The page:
Hayfever- Part 2
As total avoidance of triggers like pollen is impossible, medication is often needed to control symptoms.
Oral antihistamines are effective in relieving eye symptoms, running nose, sneezing and nasal irritation but have negligible effect on nasal congestion. Antihistamines are useful in patients with troublesome symptoms at multiple sites e.g. itching of roof of the mouth, throat or eyes.
First Generation Antihistamines. ("Sedative")
Sedation is the most common side effect of these drugs and may affect the patient’s ability to drive and operate machinery and concentrate. They should not be used in patients with prostatic hypertrophy or narrow angle glaucoma. Tolerance to their side effects may develop. Chlorpheniramine (Piriton®) is available over the counter in pharmacies.
Second Generation Antihistamines. ("Non- Sedative")
Examples include desloratadine (Neoclarityn®), fexofenadine (Telfast®), levocetirizine (Xyzal®), loratadine (Clarityn®) and cetirizine (Zirtek®, Cetrine®). They only require once daily dosage and are non-drowsy. Loratadine and cetirizine are available over the counter without prescription. The non-sedating antihistamines are fast acting, have no reported cardiac side effects, and are not affected by the presence of food in the stomach. However, loratidine is best avoided in elderly patients and patients with liver problems. Whelehans now provide Cetrine Allergy® (a non-drowsy antihistamine) in a cost-effective pack of 30 for €4.
Decongestants have a limited role in hay fever and should be reserved for periods of severe nasal congestion. Nasal decongestants sprays and drops such as Otrivine® should not be used for longer than three to five days due to rebound congestion making the problem worse.
Nasal drops and sprays reduce inflammation and swelling of the nasal mucosa and in normal dosage side effects are minimal. It is best to start treatment a few weeks before the season begins. All corticosteroids nasal sprays appear to have similar efficacy. Fluticasone (Nasofan®), beclomethasone (Nasobec®) and Mometasone (Nasonex®) are the most regularly used. The once daily dosage regimen of Nasofan® and Nasonex® is convenient. Side effects are mild and transient and consist of nasal irritation and stinging, dryness, sneezing, sore throat, nose bleeds and fungal overgrowth. Flixonase®, Beconase® and Rhinex® are over the counter in pharmacies.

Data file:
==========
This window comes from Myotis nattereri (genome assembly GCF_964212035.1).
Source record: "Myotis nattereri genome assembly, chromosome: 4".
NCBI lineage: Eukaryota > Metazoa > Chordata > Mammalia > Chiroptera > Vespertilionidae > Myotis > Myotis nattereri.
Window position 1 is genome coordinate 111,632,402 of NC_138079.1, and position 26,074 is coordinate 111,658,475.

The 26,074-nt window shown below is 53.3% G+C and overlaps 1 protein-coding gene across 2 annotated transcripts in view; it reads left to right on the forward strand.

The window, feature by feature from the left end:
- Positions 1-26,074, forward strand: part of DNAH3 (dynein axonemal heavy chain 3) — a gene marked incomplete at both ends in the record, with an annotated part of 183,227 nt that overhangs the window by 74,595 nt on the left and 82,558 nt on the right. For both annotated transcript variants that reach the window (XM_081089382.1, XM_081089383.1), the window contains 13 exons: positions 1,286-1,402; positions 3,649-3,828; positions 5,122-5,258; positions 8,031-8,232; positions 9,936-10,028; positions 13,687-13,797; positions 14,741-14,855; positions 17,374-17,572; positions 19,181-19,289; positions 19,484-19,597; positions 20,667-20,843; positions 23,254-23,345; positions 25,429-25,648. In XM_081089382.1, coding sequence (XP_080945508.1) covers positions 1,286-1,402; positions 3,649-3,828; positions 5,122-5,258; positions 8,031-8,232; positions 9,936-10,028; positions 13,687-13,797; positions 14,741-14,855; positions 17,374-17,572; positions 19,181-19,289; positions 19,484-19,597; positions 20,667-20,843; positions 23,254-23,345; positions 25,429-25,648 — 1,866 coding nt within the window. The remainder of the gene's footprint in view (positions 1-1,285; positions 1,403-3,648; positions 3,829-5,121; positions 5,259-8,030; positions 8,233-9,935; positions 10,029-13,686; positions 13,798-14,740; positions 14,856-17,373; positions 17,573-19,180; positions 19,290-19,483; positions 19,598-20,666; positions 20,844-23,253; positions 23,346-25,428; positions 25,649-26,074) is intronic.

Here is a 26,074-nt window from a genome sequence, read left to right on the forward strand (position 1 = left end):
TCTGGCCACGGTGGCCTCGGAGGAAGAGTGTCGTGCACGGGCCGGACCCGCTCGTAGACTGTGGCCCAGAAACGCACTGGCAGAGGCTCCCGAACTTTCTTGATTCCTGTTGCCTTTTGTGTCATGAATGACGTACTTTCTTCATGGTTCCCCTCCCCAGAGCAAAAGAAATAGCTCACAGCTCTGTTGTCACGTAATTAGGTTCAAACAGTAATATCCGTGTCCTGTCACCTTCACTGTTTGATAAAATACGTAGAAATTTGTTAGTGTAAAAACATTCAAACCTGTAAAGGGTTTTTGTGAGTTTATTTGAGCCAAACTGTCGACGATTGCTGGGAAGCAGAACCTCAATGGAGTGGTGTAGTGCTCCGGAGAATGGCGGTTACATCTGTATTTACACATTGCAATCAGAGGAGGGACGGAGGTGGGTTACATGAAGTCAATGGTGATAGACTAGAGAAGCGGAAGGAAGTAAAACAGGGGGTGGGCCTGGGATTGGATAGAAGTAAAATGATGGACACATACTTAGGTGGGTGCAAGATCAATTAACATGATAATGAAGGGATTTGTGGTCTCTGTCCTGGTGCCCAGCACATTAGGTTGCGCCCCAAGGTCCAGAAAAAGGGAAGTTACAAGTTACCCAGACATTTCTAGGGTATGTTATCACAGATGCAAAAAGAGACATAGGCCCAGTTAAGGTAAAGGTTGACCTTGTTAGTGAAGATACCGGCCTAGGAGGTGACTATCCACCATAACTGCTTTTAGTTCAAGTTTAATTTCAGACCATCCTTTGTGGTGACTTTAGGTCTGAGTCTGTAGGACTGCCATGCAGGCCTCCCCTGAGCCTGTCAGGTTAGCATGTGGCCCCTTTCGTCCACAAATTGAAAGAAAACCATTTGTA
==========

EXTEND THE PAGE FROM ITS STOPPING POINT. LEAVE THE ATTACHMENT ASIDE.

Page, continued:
Ipratropium bromide nasal spray (Rinatec®) may be prescribed where running nose is the predominant symptom. It does not relieve itching, sneezing or nasal blockage.
Azelastine (Rhinolast®) is a prescription only nasal antihistamine spray with a rapid onset of action. It may provide an effective and safe alternative to oral medications. Otrivine Antistin® eye drops are fast acting antihistamine eye drops available over the counter.
Immunotherapy is the use of allergen vaccines containing house dust mite, animal fur or extracts of grass or tree pollen. By gradually increasing the patient’s exposure to the allergen that causes the allergy, the patient becomes tolerant to it. Immunotherapy is only used in patients with severe symptoms and must be done by a specialist. Long term relief can be achieved. Grazex® is a grass pollen extract tablet available on prescription for patients who have failed to respond to other hayfever treatments. Grazex® must be started at least 4 months before pollen season and should be continued for up to 3 years.
Seasonal Vs Perennial Hayfever
Some people may have hayfever all year round. This is called perennial hayfever. Perennial allergic rhinitis is usually allergy to indoor allergens like dust mites and animal fur. Classic perennial allergic rhinitis is associated with nasal symptoms, which occur for more than two hours per day and for more than nine months of the year. In perennial allergic rhinitis, nasal congestion is common while itchy and streaming eyes is less frequent.